It’s almost time for the party of the century! Doug has been hard at work bringing together stakeholders from across the state and country to ensure this is a celebration worthy of such a historical event. Art, culture, history, tourism, business and more have all come together to make this celebration an important part of history. By May 10, 2019 Doug will have raised over $6M in private and public contributions to fund a celebration of transcontinental railroad. Additionally, on March 12th of this year, President Trump signed the Natural Resources Management Act, which was sponsored by Congressman Bishop and designates the Golden Spike National Historic Site as a Historic National Park. There may or may not have been a Foxley behind that legislation.
Better Days 2020
What could possibly challenge the Golden Spike celebration in historical significance for the state of Utah? The year 2020 will mark the 150th anniversary of Utah being the first state where women voted in our country. The year also happens to be the 100th anniversary of the 19th Amendment, which granted all U.S. women the right to vote. Foxley and Pignanelli is proud to represent the organization behind the celebrations next year, Better Days 2020, in legislative affairs.
Though the legislature altered the 2018 voter affirmed Proposition 2- which legalized patient access to medical marijuana - the marijuana discussions continue. Legislation was passed this session addressing topics from the transportation of cannabis to an appropriation that calls for a study on the effects of cannabis.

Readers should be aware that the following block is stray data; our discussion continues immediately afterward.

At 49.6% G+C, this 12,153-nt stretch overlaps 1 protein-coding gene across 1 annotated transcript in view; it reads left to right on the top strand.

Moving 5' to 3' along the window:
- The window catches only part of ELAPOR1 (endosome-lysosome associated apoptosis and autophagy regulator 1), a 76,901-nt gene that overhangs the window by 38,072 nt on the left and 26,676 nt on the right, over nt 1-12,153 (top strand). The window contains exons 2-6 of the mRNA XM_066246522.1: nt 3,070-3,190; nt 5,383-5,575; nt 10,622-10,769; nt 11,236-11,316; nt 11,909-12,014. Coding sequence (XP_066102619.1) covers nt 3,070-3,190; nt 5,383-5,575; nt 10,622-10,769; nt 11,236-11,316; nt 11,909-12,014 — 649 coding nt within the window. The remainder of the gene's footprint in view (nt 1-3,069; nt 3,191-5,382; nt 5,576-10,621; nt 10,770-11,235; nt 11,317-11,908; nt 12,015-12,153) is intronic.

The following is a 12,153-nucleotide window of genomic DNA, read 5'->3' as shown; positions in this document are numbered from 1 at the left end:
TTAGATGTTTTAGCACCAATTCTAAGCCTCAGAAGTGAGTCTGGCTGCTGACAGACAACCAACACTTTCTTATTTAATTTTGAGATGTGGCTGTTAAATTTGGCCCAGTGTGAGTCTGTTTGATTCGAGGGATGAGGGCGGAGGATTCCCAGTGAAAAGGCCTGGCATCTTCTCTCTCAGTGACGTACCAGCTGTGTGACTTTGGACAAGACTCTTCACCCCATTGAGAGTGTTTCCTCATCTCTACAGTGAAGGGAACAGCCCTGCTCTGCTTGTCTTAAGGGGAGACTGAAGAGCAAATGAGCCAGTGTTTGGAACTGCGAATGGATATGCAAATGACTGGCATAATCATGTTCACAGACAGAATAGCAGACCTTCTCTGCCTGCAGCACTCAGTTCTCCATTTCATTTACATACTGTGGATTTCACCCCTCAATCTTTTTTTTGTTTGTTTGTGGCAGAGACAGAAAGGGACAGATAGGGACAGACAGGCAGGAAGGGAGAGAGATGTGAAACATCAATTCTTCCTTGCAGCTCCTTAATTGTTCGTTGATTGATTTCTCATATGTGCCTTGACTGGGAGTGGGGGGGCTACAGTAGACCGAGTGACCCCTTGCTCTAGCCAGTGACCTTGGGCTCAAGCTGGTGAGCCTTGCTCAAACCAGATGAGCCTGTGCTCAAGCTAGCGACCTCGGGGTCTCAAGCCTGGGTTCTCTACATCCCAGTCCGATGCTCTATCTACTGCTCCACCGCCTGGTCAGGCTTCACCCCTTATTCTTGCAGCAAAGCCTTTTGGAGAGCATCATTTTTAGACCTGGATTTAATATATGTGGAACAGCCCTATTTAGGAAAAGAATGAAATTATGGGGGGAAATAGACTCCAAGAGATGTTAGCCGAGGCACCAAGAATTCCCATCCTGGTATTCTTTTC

The Inland Port was conceived in the 2018 legislative session and lawmakers continue to iron out logistics and power associated with its creation. This year, Rep. Gibson sponsored HB 443. The bill extends the boundaries of the port, reorganizes powers, and introduces what the Representative refers to as a ‘Hub-and-Spoke’ approach -which looks to include more rural communities so they have an easier time clearing international customs with their exports.
HB 441 (mentioned above) was abandoned just shy of one week of being released but the Legislature sent a clear message that this is the beginning of tax reform conversations. To illustrate their sense of urgency to find a solution for the dwindling general fund, they converted all ongoing state appropriations to one-time funding. Furthermore, HB 441 was replaced with H.B. 495 -- Tax Restructuring and Equalization Task Force (Rep. Schultz, M.), s o options can be further explored. As of now, there are many. There is talk of possibly restructuring the ‘broaden the base, lower the rate’ proposal we saw in HB 441 to possibly reissuing a sales tax on food. At this point there does not seem to be a precise course of action.
Last day for Gov sign or veto bills: April 3rd
Veto override session: May 13th
Bills will become effective on May 14th unless otherwise noted in the legislation.